Ocean Energy


Emerging Technologies That Will Play A Part In Our Future - ETHOZ

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In a slightly disconcerting vision of things that may come to pass, transmission of brain waves through the Internet to manipulate devices was demonstrated in a study in 2014. Synaptic Interface – Taking it a step further, images are directly projected into a viewer's brain. Kymogen Wave Energy Generator – A low cost, clean method of producing energy from the constant power of oceanic waves is the promise of the Kymogen Wave Energy Generator. Orbital Solar Energy Harvesters – Solar power is nothing new but the wireless power transmission of energy from a solar energy collecting satellite is ground breaking.


Understand the next wave of technology with this four-course package on AI (91% off)

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You'll receive these courses in your bundle: Deep Learning: Convolutional Neural Networks in Python: Convolutional Neural Networks (CNNs) are the engine behind image recognition…find out how it works. Unsupervised Deep Learning in Python: Learn about encoders that process, then reassess information to find new connections to make computers even smarter. Natural Language Processing with Deep Learning in Python: Explore advanced natural language processing, the computer science and AI study that links computer and human languages. Natural Language Processing with Deep Learning in Python: Explore advanced natural language processing, the computer science and AI study that links computer and human languages.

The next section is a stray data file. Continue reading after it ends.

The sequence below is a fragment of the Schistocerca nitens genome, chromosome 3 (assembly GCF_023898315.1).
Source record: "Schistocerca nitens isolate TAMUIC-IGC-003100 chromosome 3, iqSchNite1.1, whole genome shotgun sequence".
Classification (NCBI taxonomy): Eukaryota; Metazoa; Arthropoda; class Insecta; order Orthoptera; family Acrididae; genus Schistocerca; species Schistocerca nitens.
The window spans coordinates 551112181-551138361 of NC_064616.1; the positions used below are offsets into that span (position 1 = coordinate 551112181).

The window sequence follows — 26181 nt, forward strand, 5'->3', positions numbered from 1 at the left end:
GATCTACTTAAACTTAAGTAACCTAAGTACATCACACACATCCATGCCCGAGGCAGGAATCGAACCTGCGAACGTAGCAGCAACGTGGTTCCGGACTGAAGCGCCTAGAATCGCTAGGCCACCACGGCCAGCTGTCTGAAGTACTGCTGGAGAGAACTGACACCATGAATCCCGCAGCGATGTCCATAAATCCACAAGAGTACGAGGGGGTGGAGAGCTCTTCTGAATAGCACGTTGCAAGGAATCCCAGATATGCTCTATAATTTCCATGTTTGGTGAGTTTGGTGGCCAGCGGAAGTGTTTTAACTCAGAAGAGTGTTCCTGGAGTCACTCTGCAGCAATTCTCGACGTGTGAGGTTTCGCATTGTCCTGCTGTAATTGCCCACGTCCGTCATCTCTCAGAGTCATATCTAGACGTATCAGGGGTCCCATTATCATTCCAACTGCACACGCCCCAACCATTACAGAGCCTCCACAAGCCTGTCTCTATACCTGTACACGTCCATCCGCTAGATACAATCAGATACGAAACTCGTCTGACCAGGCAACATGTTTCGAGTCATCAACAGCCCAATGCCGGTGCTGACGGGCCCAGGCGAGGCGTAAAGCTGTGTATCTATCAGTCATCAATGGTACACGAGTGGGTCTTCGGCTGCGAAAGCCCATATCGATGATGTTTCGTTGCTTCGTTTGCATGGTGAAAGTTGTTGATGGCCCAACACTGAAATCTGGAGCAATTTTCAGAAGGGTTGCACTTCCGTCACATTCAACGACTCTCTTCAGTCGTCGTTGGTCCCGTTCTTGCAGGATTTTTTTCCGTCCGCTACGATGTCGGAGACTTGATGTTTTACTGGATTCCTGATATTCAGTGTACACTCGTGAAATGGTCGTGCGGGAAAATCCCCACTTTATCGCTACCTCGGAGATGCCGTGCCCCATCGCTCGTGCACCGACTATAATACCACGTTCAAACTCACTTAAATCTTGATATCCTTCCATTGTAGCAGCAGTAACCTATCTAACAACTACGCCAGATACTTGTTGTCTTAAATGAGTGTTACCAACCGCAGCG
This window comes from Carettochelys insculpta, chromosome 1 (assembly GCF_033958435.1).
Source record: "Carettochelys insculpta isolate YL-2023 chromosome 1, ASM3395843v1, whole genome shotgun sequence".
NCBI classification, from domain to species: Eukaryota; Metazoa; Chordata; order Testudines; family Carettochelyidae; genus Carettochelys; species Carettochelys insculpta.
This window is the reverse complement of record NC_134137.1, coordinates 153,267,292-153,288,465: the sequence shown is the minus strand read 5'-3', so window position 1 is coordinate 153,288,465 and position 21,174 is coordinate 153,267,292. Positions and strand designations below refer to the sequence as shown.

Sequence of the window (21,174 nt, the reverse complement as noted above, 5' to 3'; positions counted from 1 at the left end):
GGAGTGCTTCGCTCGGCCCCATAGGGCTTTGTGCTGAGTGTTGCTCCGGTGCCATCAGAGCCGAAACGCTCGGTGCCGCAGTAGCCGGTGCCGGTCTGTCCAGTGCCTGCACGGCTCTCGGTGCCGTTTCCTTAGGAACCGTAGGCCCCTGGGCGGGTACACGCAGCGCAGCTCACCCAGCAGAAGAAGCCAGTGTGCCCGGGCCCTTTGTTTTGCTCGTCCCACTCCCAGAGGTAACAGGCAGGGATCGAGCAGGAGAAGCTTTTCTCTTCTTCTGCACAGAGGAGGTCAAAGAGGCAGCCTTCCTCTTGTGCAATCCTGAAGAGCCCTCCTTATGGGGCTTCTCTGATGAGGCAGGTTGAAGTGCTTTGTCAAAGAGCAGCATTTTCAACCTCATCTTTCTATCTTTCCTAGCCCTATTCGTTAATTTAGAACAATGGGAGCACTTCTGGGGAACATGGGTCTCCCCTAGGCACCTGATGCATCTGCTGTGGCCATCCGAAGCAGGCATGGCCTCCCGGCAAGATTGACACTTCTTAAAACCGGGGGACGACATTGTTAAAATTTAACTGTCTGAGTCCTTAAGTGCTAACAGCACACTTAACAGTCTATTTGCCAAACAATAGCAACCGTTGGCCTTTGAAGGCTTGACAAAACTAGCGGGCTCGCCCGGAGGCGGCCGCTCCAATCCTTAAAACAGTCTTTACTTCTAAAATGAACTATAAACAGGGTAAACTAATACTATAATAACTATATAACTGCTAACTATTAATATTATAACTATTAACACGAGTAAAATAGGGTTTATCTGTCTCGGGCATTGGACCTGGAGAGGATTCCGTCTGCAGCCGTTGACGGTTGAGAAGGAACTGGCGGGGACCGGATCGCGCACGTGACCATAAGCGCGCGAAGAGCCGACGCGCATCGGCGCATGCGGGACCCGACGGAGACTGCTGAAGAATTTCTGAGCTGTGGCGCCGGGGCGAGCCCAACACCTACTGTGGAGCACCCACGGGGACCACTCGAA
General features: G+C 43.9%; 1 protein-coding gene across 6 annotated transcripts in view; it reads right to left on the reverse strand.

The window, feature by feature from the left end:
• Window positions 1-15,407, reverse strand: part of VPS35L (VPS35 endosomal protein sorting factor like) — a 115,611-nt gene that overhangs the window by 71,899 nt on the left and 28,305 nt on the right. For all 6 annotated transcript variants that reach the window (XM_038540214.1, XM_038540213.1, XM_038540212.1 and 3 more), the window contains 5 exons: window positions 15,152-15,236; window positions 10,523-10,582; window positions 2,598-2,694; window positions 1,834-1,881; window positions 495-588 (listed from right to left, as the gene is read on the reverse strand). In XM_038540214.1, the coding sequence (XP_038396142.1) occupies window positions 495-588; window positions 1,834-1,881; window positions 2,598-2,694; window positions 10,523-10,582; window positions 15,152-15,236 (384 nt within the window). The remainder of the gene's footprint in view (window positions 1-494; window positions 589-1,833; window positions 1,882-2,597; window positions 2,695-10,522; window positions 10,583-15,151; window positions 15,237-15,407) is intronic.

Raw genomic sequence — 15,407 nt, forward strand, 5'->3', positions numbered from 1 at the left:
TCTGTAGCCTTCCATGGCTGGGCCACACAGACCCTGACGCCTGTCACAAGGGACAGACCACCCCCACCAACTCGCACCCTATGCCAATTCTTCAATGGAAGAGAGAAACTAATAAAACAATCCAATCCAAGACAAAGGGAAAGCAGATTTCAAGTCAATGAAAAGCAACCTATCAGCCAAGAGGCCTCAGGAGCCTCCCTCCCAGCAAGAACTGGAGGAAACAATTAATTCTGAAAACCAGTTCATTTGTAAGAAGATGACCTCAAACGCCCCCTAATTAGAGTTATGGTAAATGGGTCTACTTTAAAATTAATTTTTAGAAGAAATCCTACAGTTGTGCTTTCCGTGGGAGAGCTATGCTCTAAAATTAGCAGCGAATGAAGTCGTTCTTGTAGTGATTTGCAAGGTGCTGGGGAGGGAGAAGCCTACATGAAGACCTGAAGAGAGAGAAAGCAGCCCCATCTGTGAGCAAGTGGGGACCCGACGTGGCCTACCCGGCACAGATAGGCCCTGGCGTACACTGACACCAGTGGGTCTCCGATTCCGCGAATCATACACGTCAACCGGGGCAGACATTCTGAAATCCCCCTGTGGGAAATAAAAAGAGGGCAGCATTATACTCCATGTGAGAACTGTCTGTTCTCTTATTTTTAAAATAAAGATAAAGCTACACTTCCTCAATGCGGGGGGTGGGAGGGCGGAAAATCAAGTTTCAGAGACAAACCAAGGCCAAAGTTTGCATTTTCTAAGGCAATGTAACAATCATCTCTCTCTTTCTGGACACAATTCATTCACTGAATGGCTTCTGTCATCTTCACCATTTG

PhD in Computer Science: Development of machine learning techniques for the modelling of the sea's surface shape from video observations, with the aim of improving the safety of maritime operations and the power output of wave energy converters at University of Exeter

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The safety of critical maritime operations and the power output of wave energy converters can both be improved by measuring and predicting the shape and motion of sea waves. You will join a growing machine learning group at Exeter, working directly with Dr Jacqueline Christmas in collaboration with Prof Michael Belmont. For informal enquiries about the project, please contact Dr Jacqueline Christmas, J.T.Christmas@exeter.ac.uk. You should have strong programming skills, an aptitude for mathematics, and an enthusiasm for research into image processing and machine learning.